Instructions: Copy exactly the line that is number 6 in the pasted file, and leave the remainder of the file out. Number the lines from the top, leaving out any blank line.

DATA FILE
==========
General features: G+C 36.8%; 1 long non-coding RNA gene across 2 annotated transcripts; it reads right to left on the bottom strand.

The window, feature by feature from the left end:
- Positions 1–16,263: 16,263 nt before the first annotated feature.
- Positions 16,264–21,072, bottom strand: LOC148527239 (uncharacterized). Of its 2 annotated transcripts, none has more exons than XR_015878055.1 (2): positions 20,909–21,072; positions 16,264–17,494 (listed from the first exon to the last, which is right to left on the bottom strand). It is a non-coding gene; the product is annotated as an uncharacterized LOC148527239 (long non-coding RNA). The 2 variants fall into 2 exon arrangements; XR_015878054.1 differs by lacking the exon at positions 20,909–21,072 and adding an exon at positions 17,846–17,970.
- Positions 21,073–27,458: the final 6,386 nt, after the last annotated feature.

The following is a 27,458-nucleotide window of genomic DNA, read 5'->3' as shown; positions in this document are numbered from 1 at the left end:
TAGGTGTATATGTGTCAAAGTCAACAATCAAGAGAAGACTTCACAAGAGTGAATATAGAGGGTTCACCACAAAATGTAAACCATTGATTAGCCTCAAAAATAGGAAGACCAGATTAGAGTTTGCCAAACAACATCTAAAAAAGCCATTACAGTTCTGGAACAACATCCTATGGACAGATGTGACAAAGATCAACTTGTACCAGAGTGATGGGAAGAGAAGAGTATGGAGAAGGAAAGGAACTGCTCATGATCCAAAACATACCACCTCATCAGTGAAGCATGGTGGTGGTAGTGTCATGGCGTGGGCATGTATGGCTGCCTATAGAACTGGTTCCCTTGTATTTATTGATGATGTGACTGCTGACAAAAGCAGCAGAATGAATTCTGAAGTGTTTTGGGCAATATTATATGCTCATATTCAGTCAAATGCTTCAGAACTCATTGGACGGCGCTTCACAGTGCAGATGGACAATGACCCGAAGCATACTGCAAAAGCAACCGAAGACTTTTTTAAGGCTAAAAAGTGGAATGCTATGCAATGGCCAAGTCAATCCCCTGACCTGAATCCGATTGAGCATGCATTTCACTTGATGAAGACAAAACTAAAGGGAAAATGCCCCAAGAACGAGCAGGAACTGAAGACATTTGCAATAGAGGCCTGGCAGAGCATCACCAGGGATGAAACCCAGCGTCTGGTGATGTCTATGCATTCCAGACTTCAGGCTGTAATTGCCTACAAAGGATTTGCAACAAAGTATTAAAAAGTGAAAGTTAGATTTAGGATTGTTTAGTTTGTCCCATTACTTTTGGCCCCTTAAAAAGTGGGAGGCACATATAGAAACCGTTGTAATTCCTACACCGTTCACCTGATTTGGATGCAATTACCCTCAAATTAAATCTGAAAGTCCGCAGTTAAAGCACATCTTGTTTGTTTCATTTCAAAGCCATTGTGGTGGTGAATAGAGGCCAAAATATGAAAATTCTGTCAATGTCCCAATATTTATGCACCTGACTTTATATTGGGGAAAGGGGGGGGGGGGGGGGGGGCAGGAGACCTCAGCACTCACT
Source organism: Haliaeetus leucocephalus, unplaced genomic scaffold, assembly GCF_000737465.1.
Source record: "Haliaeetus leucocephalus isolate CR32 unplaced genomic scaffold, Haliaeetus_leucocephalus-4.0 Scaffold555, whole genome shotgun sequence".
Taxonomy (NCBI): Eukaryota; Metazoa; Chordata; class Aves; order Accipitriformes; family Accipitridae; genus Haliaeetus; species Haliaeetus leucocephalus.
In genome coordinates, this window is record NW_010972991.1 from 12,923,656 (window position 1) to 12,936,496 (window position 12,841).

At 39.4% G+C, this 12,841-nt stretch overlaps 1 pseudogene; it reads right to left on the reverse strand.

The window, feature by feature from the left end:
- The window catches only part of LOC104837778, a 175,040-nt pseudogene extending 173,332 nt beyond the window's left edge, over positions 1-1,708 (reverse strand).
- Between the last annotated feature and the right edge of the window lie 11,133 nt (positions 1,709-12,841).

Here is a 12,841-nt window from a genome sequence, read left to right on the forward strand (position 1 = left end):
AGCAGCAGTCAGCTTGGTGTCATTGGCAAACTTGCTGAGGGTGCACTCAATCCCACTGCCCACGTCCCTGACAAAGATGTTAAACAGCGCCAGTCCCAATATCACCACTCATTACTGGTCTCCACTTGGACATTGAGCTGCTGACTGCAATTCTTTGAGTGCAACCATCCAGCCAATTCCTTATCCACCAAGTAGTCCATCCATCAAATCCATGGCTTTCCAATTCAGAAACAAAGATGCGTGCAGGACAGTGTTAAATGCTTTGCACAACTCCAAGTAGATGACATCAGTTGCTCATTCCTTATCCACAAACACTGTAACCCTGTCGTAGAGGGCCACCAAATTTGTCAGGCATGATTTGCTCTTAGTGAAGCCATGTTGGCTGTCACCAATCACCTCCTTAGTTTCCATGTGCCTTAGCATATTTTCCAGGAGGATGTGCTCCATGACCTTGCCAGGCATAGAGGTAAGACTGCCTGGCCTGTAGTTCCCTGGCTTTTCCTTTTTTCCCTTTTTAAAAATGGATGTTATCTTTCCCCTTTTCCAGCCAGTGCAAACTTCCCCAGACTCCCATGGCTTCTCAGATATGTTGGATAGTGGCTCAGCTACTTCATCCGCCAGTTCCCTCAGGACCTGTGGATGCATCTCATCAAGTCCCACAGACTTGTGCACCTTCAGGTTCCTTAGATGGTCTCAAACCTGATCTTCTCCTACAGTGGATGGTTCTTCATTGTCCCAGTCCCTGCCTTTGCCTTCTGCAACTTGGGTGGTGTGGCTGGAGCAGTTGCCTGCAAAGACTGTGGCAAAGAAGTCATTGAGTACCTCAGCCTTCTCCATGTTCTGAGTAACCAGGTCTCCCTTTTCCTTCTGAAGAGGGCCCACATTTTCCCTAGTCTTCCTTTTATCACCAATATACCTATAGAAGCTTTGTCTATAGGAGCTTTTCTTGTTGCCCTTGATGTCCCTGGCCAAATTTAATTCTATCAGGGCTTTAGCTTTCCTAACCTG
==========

The following is a 27,458-nucleotide window of genomic DNA, read 5'->3' as shown; positions in this document are numbered from 1 at the left end: